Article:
Throughout my whole life I was fascinated by industrial machines, automated production and process technology. In 2017 a customer asked whether we could "program a machine" for him, which I definitely confirmed. After discussing which technology to use for the main control system inside this machine, we agreed on a Siemens Simatic S7 PLC. I preferred to use an embedded system instead of a PLC but the customer insisted on Siemens products for his machine, so we implemented a "Siemens". (PLC programming was completely new for me at this time, but still now, I prefer embedded systems or embedded controllers over PLCs because they are not limited in their functionality.)
Anyhow, this article should not be about discussing weird programming-approaches of PLCs, it is about enhancing the security in your PLC programs and projects. The main advantage in PLC programming is, that it is quite easy to do. You can learn it relatively fast (it took me about 14 days from zero PLC knowledge until I started my first project) and you do not need any (advanced) knowledge in computer programming or network technology. This advantage is the main drawback as well, because by neglecting some fundamentals you normally learn from e.g. network security, you may put in some large security leaks into your PLC program. REMEMBER: The PLC will be used inside a machine which is most likely connected mechanically, physically, electronically (or in any other way) to other machines inside a production plant which can lead to severe consequences when a malicious attacker exploits or captures your PLC.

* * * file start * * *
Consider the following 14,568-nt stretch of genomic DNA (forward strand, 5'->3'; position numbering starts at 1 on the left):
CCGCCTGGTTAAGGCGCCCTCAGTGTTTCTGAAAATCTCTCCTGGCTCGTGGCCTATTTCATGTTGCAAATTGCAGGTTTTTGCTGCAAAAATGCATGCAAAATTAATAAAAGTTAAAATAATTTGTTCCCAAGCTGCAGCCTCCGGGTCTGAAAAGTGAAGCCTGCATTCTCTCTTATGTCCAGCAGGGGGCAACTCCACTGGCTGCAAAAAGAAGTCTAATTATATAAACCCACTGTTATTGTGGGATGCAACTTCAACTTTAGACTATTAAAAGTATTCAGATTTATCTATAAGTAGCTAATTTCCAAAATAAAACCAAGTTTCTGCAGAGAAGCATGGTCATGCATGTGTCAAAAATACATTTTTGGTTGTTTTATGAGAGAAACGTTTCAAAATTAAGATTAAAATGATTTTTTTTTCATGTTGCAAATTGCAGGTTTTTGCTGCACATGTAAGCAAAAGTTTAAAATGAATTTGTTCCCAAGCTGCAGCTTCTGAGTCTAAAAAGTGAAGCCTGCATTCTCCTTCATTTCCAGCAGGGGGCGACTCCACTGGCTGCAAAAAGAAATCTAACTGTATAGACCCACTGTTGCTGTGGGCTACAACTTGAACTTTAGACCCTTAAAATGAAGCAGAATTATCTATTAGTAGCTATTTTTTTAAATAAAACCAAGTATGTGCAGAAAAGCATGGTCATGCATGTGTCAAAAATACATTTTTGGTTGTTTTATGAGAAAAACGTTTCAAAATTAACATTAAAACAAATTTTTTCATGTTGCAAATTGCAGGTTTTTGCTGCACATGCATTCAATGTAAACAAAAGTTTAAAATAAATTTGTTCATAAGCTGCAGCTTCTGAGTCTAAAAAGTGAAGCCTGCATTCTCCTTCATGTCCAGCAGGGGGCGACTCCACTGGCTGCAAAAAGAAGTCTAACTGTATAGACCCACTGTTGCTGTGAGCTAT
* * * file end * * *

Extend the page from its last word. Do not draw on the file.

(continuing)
Therefore, I made a list with some recommendations I followed throughout my projects. The list is made and illustrated for Siemens Simatic PLCs and the TIA Portal but follows rather general recommendations and can therefore be used with other PLCs, IDEs and also non-PLC based projects:
- Sanitize and validate your sensor values, if the values are not in the given bound described by the physical process, notify the user:
- This is related to safety and security, sensors which are directly connected through analog inputs are less affected to be attacked.
- This rather addresses sensors which are connected via Ethernet (e.g. Profinet). Malicious data packets which are sent on Ethernet based bus systems can pretend to be sent from sensors which were actually replaced by a jamming transmitter.
- Sanitize and validate values from communication partners, such as HMI Panels / partners on the same fieldbus / data requested from a ReST API, MQTT or OPC UA
- This basically addresses the same risk as described above: always sanitize data and check whether the received value is in bound described by the physical specification. Notify the user or throw an alarm if a given value is not inside a range given by the process specification.
- For example: Your PLC is used to control the speed of a motor, the set point is given from a communication partner, e.g. another PLC which is connected on the same Ethernet network. According to the process specification, the motor's speed has to stay between 350 rpm and 1000 rpm, less than 350 rpm and more than 1000 rpm is forbidden. Assume, your PLC now receives a set point which drives the motor at 1200 rpm. This puts the complete installation at risk, because the specification allows values between 350 and 1000 rpm only. The faulty value can have several reasons: